The Strangeloves were looking for a follow-up to their hit “I Want Candy” and thought “My Girl Sloopy” might do the trick. Pay attention now because from here, the story gets a little twisted.
Of all the songs Janis Joplin recorded in her brief, but spectacular career, one of the best-known and most fondly remembered is “Mercedes Benz.”
Few remember now that Janis was also interested in poetry and often attended poetry readings. Her tongue-in-cheek paean to consumerism began as a quick poetry jam between her and songwriter Bob Neuwirth in a bar in Port Chester, NY. They built their short poem around a line written by poet Mike McClure.
About an hour after the poem was completed, she performed it live during her show that night at the Capitol Theater in Port Chester, inventing an acapella melody on the spot.
It was promptly forgotten until she had finished recording her second solo album, “Pearl.” With the pressure of the major session work behind her, Joplin stepped to a microphone while the tapes were still rolling and announced she was about to sing “a song of great social and political import.”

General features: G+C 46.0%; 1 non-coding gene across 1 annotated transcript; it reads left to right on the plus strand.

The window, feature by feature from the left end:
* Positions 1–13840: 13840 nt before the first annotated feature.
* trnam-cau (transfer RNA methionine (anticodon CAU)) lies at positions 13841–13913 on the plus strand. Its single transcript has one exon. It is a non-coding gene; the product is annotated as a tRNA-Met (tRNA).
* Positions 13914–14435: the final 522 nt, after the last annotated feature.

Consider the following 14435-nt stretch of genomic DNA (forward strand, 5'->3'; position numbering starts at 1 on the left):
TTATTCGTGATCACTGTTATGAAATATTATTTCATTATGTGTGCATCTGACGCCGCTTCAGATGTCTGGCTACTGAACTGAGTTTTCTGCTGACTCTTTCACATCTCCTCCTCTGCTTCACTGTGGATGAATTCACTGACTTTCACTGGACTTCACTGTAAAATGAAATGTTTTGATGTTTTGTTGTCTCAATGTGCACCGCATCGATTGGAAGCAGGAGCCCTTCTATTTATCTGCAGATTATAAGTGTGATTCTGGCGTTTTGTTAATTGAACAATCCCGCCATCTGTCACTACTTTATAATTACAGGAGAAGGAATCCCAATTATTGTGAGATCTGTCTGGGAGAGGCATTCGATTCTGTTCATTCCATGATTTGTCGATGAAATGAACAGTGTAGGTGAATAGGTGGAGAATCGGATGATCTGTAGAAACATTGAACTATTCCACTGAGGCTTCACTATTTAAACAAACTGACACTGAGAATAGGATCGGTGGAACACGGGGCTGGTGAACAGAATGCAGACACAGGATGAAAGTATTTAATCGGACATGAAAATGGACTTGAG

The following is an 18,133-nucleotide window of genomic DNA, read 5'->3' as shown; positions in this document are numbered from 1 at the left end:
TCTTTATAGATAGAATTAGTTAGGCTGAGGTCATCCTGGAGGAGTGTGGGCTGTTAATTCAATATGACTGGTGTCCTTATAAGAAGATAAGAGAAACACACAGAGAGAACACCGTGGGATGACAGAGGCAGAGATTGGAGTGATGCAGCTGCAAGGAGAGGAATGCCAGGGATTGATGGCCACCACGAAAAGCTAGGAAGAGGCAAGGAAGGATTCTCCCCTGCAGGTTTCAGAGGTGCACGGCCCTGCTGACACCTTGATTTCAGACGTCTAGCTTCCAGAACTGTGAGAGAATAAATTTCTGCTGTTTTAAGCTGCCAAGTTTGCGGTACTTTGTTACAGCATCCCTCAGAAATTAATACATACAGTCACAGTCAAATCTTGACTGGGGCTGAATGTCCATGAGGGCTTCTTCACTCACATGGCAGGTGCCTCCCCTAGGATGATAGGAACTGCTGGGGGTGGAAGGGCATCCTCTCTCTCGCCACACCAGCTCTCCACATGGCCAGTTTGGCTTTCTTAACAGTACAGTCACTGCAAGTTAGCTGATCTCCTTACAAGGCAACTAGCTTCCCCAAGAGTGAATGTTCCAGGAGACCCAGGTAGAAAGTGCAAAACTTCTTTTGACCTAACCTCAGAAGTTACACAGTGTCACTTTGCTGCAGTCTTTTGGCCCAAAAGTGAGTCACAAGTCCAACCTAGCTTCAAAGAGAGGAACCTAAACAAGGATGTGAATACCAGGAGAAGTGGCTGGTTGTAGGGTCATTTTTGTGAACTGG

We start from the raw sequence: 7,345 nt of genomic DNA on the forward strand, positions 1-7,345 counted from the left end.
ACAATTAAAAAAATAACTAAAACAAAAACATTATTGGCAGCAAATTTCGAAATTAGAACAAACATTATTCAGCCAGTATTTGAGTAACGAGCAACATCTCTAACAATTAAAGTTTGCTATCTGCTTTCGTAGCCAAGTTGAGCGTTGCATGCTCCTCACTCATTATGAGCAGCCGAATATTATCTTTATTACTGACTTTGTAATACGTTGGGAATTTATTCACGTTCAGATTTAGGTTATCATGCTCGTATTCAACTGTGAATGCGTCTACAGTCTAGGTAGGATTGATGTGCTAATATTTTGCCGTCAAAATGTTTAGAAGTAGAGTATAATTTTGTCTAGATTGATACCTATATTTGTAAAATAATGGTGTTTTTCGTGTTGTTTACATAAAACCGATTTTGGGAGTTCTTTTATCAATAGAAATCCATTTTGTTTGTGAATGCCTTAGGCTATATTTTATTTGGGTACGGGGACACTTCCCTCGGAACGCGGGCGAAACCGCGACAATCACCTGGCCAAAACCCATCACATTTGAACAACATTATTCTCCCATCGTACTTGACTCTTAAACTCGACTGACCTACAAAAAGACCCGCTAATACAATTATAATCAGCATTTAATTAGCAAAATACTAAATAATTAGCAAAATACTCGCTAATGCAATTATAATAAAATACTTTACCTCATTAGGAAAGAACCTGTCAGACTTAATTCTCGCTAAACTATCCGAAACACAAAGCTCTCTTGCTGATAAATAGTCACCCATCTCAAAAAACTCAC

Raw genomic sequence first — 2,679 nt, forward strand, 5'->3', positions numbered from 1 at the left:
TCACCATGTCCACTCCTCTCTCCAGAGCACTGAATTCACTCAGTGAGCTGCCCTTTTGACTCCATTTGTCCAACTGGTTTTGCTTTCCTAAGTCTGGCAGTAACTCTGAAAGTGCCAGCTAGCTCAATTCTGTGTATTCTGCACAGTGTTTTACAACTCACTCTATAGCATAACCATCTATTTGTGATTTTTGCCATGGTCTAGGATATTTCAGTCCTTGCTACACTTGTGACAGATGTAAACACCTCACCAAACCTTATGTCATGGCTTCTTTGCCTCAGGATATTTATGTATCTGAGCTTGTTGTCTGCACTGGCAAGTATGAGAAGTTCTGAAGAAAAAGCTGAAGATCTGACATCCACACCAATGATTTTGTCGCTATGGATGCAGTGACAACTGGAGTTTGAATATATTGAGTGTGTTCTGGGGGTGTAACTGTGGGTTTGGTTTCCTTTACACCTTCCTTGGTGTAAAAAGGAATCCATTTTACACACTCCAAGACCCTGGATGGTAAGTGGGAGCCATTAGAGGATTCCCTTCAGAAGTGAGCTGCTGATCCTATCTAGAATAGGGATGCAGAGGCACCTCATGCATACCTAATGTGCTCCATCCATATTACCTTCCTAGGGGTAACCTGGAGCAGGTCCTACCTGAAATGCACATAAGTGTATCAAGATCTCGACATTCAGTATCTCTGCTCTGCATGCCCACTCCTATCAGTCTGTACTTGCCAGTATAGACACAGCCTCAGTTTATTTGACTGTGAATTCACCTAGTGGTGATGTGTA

She quickly ran through her little “Mercedes Benz” performance. One take. She also recorded a quick birthday message to John Lennon that included her rendition of Roy Rogers’ theme song, “Happy Trails.” Those would be the last two songs she ever recorded.
Only three days later, she would be dead of a drug overdose.
When Columbia released “Pearl” posthumously, producer Paul A. Rothchild decided to include “Mercedes Benz.”
The song quickly caught the fancy of FM deejays. Radio listeners also fell in love with the tune.
Today it has been covered by more than 30 other recording acts.
(And yes, we know the car in the photo is a Porsche! It belonged to Janis. She did not own a Mercedes-Benz.")